Good morning on this bleak Monday.
Travel on the subway today and you may hear singing, snoring, panhandling and “showtime” music, but you’ll no longer hear the phrase “ladies and gentlemen.”
At least, not from your conductor.
The Metropolitan Transportation Authority is replacing the phrase “ladies and gentlemen” in announcements with gender-neutral words in an effort to be more inclusive.
Instead you’ll likely hear, “Good morning, everyone,” or, “Hello, passengers.”
It’s just one of the changes to the conductors’ script that started earlier this month.
Conductors will also now mention special events or days, like reminding riders to vote on Election Day or thanking a service member on Veterans Day. They can also point out landmarks and attractions, like the High Line, the Stonewall National Monument or the Apollo Theater at those stops.
Listen even closer and you may hear another change: Fewer automated announcements and more human voices.
This morning you may hear the train conductor say something like: “Good morning, riders. Let’s keep the trains moving — walk all the way into the car, and please don’t hold the doors open.”
Or with today’s soggy weather, conductors may warn: “Hello. Subway floors and station platforms may be slippery today. Be careful when you get on and off the train, or when taking the stairs.”
Those examples were taken from a bulletin that was circulated to transportation employees this month. They are meant to be more human, more descriptive and “more empathetic to our customers’ frustrations,” according to the bulletin.
When something goes wrong, the M.T.A. wants conductors to give real-time updates with more information about what’s going on — including how long you’ll be stuck, if they know.
“We’re completely changing the way we communicate with our customers,” said Jon Weinstein, a spokesman for the M.T.A. “The basic language of New York City transit is changing. It’s about speaking in a more human tone, giving our customers clearer, better information, and really talking to them like they’re people.”
What are other changes you would like to hear regarding M.T.A. announcements? What would be helpful? Let us know in the comments.
Here’s what else is happening:
We hope the M.T.A.’s cheery new greetings perk you up on this glum day.
It’s wet, cold and windy.
There’s a chance of chilly showers throughout the day, and the mercury won’t budge past 45.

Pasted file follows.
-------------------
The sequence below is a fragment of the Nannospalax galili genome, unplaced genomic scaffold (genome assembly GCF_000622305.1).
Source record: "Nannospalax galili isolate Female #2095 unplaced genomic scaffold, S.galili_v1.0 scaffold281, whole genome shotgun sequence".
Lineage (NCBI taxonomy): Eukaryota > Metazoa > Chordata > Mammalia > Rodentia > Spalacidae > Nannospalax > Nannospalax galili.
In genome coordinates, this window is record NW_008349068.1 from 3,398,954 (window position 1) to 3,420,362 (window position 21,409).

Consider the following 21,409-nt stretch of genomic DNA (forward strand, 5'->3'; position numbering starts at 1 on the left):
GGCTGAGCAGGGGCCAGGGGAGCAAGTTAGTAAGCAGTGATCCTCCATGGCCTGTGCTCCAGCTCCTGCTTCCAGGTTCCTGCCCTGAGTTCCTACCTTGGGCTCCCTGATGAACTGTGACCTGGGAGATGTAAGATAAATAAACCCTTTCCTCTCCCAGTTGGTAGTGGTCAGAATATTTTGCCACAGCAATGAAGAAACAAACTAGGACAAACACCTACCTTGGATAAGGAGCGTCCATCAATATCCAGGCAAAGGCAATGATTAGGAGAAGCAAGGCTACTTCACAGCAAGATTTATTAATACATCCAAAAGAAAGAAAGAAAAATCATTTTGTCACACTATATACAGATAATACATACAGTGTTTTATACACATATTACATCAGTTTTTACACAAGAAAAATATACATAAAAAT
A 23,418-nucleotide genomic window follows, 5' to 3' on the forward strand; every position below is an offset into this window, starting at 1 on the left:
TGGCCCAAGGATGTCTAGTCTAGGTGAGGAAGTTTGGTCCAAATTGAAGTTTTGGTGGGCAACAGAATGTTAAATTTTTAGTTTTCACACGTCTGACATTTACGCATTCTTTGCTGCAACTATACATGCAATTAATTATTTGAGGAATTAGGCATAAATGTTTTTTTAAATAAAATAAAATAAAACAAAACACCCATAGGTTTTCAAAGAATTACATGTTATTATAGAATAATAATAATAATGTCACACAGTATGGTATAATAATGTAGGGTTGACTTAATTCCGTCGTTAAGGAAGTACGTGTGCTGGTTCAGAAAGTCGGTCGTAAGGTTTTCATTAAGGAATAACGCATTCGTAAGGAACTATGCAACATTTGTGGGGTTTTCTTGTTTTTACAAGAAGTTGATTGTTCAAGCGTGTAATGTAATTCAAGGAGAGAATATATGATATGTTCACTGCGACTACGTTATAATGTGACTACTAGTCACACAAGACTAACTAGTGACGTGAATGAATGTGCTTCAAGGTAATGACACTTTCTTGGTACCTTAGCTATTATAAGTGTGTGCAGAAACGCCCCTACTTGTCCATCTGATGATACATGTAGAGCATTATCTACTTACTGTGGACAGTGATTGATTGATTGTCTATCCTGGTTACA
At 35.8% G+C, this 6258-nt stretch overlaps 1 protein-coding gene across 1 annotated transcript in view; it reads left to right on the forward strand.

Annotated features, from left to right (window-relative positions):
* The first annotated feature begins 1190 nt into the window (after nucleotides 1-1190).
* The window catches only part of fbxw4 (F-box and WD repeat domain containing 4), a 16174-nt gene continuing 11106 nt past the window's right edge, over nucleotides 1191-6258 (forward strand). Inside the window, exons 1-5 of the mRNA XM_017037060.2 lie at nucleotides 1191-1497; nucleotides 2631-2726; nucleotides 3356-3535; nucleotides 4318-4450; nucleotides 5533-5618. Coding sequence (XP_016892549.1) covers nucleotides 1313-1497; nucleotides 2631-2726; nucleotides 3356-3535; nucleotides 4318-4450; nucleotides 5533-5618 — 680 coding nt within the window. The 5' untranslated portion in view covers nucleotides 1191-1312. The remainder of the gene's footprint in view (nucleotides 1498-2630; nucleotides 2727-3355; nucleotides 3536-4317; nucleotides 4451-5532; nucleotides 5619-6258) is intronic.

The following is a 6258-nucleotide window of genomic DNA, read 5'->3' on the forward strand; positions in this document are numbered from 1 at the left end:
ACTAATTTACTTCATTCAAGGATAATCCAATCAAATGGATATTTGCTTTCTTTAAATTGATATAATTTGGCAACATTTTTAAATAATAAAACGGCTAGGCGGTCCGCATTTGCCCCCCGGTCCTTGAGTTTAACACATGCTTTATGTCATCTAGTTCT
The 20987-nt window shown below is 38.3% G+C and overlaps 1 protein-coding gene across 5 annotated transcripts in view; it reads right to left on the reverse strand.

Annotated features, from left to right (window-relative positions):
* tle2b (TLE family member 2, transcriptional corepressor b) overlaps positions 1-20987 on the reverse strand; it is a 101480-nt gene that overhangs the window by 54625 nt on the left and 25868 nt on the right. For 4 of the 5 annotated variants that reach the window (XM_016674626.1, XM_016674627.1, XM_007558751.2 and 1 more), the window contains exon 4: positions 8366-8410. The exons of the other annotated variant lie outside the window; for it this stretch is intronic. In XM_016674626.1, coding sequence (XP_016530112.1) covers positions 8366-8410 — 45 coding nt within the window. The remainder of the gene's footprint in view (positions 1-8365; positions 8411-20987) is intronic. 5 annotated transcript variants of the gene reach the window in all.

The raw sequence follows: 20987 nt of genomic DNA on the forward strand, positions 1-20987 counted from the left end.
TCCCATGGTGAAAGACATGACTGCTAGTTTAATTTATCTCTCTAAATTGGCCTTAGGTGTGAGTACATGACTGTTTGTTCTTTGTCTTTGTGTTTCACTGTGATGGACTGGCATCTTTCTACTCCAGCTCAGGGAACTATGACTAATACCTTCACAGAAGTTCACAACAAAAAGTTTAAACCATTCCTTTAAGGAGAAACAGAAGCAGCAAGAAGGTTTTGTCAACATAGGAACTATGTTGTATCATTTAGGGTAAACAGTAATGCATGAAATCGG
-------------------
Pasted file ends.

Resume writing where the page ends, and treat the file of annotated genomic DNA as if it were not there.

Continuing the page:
Ignore the thermometer; it will feel colder with the wind.
In the News
• The families of the victims of the Sandy Hook massacre will make their case to the Supreme Court that the companies that manufactured and sold the rifle used by the gunman bear responsibility for the 2012 attack. [New York Times]
• Though the pope has urged Catholics not to use their cellphones during Sunday Mass, some parishioners can’t resist checking their devices in the pews. [New York Times]
• The detective who investigated the disappearance of the wife of the real estate scion Robert Durst will be called to the stand today. [New York Times]
• An Uber driver crashed his vehicle and died over the weekend after he was hit in the head with a hockey stick by a pedestrian, the police said. [New York Times]
• A mural in a Bronx auto body shop serves as both a heroic portrayal of Puerto Rico’s recovery efforts and a reminder of the challenges facing its citizens post-Hurricane Maria. [New York Times]
• New York is now the cigarette-smuggling capital of the nation. [New York Post]
• Gov. Andrew M. Cuomo signed legislation Saturday to add PTSD to the list of ailments that can legally be treated with medical marijuana. [News 12]
• An upstate New York church has drawn some controversy for encouraging its worshipers to come armed. [New York Post]
• Today’s Metropolitan Diary: “Coin Toss at the Tollbooth”
• For a global look at what’s happening, see Your Morning Briefing.
Coming Up Today
• A photography exhibition “Occupied Sites: A Look at Staten Island’s Prehistory,” at the Conference House Park Visitor Center in Staten Island. 10 a.m. to 4 p.m. [Free]
• The author Myriam Gurba discusses her book “Mean” at the Mid-Manhattan Library in Midtown Manhattan. 6:30 p.m. [Free]
• A discussion with Matthew McGregor, digital director for Precision Strategies, “Digital Democracy: How Technology Impacts Politics,” at the Brooklyn Historical Society in Brooklyn Heights. 6:30 p.m. [$5]
• A Carnegie Hall neighborhood concert with the Americana performer Martha Redbone at Schomburg Center for Research in Black Culture in Harlem. 7 p.m. [Free]
• Knicks host Cavaliers, 7:30 p.m. (MSG).
• Alternate-side parking remains in effect until Nov. 24.
• For more events, see The New York Times’s Arts & Entertainment guide.
And Finally …
The streetcar has a long and storied past in New York City. Today, we will get a glimpse of its possible future.
Friends of the Brooklyn Queens Connector, a group advocating for a proposed waterfront streetcar between Queens and Brooklyn, will show off a full-size modern streetcar at an event at the Brooklyn Navy Yard this evening.
Though streetcars haven’t been used in our city in 60 years, their roots are here: In November of 1832, the world’s first streetcar made its maiden trip in New York City.
The coach, capable of carrying 40 passengers, was attached to a pair of horses and plodded along tracks on the Bowery, between Prince and 14th Streets.
It moved at about 12 miles per hour and cost 25 cents a trip.
Inside, they could be gross. Riders complained about sweaty interiors and packed into them “like hams in a corner grocery store,” wrote The New York Herald.
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